Put the mudroom where it will be most useful to your household. Think about where your family regularly enters the home. Most families use the kitchen as an informal entrance, tracking mud onto kitchen floors. Adding the mudroom to the kitchen entrance helps keep your kitchen area pristine.
Other homes use the garage as a transition area from the outdoors. If there is no room available for building on to the garage entrance, consider converting a portion of the garage into the new mudroom. Most garages have a concrete floor in place that will work great for a mudroom.
Consider Your Pets
A mudroom provides a great space for keeping Fido clean. Installing a simple washbasin takes only a little additional work and keeps your bathrooms clean from the often-difficult task of washing the dog. And if your dog tends to be a shake-dry kind of pet, the waterproof paint should make for an easy wipe cleanup.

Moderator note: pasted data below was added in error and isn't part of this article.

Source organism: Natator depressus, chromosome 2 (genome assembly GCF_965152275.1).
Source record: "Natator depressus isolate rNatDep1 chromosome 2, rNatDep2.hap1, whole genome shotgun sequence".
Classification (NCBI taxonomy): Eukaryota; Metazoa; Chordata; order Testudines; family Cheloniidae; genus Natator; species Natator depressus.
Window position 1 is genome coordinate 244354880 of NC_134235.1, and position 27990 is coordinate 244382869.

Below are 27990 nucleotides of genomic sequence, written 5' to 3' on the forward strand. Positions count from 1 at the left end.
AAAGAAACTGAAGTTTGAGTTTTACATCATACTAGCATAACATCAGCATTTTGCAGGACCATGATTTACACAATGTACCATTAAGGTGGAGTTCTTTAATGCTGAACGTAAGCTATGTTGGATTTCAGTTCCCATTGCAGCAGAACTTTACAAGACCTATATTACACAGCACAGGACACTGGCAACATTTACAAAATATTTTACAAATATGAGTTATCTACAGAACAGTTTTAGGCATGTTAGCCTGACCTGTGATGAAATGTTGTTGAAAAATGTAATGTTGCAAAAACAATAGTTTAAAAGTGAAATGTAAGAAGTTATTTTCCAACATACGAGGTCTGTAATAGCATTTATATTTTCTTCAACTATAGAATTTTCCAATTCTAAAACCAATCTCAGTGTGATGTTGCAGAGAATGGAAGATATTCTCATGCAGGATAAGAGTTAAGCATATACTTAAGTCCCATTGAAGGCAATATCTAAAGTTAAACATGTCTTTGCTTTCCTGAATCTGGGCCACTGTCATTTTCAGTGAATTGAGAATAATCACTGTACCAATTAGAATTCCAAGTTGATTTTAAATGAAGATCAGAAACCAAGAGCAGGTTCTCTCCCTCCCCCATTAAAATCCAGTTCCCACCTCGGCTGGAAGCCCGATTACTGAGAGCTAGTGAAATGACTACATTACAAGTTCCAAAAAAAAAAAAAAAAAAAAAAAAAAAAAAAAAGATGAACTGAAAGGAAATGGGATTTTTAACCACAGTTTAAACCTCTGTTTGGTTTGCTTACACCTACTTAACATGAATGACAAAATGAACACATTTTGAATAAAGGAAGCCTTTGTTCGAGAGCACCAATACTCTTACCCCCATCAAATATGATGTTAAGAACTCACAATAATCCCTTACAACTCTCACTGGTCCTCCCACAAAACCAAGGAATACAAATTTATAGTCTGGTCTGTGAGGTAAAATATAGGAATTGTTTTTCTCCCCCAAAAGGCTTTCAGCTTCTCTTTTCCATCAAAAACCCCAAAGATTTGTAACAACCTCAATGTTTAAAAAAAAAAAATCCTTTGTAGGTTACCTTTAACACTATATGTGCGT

Create Storage Space
Your new mudroom can provide the added benefit of doubling as extra storage space. Whether your equipment includes gardening tools, pet toys, or sports gear, map out a plan that makes room for your extra stuff.
Instead of leaving the shoes on a towel by the door, create personalized bins that each family member can use for storing shoes and muddy items. A laundry basket can be put in the room, too, if dirty clothes tend to pile up in the mudroom. Install hooks or pegs by the door for storing wet jackets, umbrellas, or dog leashes. These hooks can also be used for hanging keys so you can always locate them quickly.
Adding shelving to the mudroom can help with your organizational needs. Give kids a place to immediately set down their book bags when they get home. Bulkier sports equipment will also fit better on shelves than in pre-measured bins. The shelves provide additional storage for your bulky kitchen products such as paper towels.
No matter what you use the space for, remember to consider how much extra storage you need when planning out the construction details for your new mudroom.
Save On Heating